On another note, check out my little brother’s blog – he’s travelling around Asia on the way to Australia, and has just completed a 21-day trek in the Himalayas.
In the tradition of recent online campaigns, here’s a button for the Irish local/European elections this Friday.
Medium size (which seems to work best for Twitter profile images):
Feel free to use as you wish. This is a copy of something someone else did, remade with the higher res versions of the logo.
By popular demand, here’s a version that works as a Facebook logo too.
A quote for MayDay:
“People of the same trade seldom meet together, even for merriment and diversion, but the conversation ends in a conspiracy against the public, or in some contrivance to raise prices.”
Blogging is going to be very infrequent for the next month due to the European Elections!
First up, the results of a new poll (English translation) undertaken in Poland on the European Elections campaign. This was carried out by the local branch of TNS/MRBI (TNS/OBOP in Poland), so we can expect it to be fairly reliable. 960 people surveyed at the start of April across Poland.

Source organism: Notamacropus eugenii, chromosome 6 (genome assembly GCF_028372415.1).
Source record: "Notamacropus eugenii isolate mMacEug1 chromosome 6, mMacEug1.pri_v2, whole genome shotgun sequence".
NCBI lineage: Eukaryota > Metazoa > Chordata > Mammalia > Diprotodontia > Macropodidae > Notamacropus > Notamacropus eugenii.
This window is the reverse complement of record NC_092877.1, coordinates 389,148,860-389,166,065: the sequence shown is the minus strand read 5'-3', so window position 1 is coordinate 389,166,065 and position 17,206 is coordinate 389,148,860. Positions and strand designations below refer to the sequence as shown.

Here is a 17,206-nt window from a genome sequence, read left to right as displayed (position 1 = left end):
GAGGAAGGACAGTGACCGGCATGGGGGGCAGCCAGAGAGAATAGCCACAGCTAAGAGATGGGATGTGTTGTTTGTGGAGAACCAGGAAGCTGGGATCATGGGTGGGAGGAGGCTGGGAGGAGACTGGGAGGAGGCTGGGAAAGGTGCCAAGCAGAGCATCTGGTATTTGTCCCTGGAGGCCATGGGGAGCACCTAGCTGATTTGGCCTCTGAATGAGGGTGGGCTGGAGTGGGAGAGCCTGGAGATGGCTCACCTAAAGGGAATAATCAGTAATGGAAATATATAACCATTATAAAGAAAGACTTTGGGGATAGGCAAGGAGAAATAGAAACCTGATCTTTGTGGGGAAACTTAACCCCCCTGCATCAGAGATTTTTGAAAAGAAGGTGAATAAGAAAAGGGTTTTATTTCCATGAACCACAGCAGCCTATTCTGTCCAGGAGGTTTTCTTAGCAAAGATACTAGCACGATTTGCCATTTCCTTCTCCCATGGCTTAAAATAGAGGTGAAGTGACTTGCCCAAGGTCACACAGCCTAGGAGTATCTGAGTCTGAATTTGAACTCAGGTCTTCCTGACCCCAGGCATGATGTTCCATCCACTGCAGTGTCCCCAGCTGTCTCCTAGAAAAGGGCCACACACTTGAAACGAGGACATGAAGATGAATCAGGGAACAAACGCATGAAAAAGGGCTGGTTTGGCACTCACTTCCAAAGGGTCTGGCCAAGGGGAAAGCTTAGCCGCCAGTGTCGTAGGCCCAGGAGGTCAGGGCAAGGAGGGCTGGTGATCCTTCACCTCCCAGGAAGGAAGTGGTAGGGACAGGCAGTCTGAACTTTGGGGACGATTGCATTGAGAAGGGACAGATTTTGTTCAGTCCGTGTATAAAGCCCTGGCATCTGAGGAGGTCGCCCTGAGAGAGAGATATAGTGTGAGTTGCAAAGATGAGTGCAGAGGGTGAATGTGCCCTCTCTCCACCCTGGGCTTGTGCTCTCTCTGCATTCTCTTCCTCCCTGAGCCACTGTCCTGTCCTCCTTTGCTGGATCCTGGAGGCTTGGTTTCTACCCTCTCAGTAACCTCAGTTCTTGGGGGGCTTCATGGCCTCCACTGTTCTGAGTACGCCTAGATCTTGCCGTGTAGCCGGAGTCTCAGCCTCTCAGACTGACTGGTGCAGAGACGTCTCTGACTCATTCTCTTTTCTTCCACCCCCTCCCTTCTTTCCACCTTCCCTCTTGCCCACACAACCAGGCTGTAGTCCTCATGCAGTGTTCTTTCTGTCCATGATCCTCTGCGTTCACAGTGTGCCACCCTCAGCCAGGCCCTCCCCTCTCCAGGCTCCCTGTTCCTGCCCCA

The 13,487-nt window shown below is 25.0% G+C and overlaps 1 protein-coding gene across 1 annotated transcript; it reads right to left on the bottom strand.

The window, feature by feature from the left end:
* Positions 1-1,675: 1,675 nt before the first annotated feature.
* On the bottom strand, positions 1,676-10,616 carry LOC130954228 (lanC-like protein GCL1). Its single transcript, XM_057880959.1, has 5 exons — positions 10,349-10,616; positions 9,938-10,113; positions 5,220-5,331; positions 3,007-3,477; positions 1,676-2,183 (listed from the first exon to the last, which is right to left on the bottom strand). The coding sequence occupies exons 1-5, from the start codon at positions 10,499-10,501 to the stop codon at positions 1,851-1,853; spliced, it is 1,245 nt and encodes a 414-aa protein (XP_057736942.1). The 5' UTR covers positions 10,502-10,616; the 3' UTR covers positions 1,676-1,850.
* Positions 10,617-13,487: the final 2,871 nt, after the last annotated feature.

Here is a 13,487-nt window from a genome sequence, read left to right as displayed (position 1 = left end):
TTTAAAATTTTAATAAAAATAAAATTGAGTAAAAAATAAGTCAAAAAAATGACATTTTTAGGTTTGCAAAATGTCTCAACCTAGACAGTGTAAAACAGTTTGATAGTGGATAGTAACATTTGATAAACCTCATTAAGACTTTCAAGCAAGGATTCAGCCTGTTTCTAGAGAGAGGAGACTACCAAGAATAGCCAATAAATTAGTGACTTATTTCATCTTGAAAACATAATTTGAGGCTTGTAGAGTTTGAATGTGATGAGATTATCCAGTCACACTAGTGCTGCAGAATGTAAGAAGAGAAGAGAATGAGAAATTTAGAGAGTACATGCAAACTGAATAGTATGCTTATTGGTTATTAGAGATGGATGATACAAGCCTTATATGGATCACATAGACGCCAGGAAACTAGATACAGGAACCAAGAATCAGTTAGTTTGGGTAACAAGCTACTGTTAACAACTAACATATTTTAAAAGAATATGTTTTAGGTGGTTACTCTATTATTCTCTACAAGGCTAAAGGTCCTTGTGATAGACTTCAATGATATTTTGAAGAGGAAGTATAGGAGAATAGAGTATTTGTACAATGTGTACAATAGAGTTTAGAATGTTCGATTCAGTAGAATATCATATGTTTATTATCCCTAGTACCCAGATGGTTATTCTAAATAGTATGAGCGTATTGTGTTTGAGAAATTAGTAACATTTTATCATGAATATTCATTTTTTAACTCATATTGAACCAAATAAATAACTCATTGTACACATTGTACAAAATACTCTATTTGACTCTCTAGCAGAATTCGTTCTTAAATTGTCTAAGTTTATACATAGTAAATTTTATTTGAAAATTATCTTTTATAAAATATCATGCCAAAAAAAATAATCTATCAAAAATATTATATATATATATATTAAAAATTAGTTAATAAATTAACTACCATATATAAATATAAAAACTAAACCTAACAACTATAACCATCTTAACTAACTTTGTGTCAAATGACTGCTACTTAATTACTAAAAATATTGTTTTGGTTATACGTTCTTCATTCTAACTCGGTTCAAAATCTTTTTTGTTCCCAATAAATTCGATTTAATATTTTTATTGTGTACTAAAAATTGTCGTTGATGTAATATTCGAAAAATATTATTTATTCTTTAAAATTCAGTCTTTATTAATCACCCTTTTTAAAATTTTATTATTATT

The result: Libertas failed to get even a single person to “vote” for them in the poll. Not one. Not only did they register 0%, they failed to even get 0.1% of those polled to express a preference for them.
What to do?
Though European election law insists that campaign funds must come from within the relevant nations, Ganley will secure loans taken out in Poland, so finding a way around the rule, it was revealed late last month. Libertas Polska will then default on the loans, forcing banks to seek recompense from Ganley himself.
They’re not quoting some Euro-federalist opponent of Libertas in that story, they’re quoting Artur Zawisza, who they say is the Vice President of Libertas Poland, and who Wikipedia says is the President of the Polish-Irish Interparliamentary Group.
Is this how Declan Ganley financed Libertas in Ireland during the Lisbon Treaty referendum? The Standards in Public Office Commission (SIPO) is still unsatisfied with the answers he gave about that funding. Perhaps someone has unwittingly unearthed the loophole he’s stuffing millions of euro through.